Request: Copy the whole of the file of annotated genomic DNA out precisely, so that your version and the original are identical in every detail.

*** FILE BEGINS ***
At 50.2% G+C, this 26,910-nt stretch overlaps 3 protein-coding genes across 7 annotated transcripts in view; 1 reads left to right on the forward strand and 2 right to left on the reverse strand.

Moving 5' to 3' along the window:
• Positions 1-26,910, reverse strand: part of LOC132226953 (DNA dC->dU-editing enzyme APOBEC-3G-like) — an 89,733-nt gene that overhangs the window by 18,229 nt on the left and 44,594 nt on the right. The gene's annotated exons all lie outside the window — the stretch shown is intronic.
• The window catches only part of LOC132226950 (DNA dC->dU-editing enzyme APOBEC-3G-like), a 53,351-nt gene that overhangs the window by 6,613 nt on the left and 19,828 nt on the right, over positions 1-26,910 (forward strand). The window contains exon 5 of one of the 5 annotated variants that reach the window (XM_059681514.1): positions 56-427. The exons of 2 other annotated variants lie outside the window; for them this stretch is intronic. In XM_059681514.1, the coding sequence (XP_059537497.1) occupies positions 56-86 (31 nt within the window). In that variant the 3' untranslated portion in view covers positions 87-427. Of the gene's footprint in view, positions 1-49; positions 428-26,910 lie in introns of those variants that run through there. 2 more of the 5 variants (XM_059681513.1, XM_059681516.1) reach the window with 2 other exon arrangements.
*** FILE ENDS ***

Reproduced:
At 50.2% G+C, this 26,910-nt stretch overlaps 3 protein-coding genes across 7 annotated transcripts in view; 1 reads left to right on the forward strand and 2 right to left on the reverse strand.

Moving 5' to 3' along the window:
• Positions 1-26,910, reverse strand: part of LOC132226953 (DNA dC->dU-editing enzyme APOBEC-3G-like) — an 89,733-nt gene that overhangs the window by 18,229 nt on the left and 44,594 nt on the right. The gene's annotated exons all lie outside the window — the stretch shown is intronic.
• The window catches only part of LOC132226950 (DNA dC->dU-editing enzyme APOBEC-3G-like), a 53,351-nt gene that overhangs the window by 6,613 nt on the left and 19,828 nt on the right, over positions 1-26,910 (forward strand). The window contains exon 5 of one of the 5 annotated variants that reach the window (XM_059681514.1): positions 56-427. The exons of 2 other annotated variants lie outside the window; for them this stretch is intronic. In XM_059681514.1, the coding sequence (XP_059537497.1) occupies positions 56-86 (31 nt within the window). In that variant the 3' untranslated portion in view covers positions 87-427. Of the gene's footprint in view, positions 1-49; positions 428-26,910 lie in introns of those variants that run through there. 2 more of the 5 variants (XM_059681513.1, XM_059681516.1) reach the window with 2 other exon arrangements.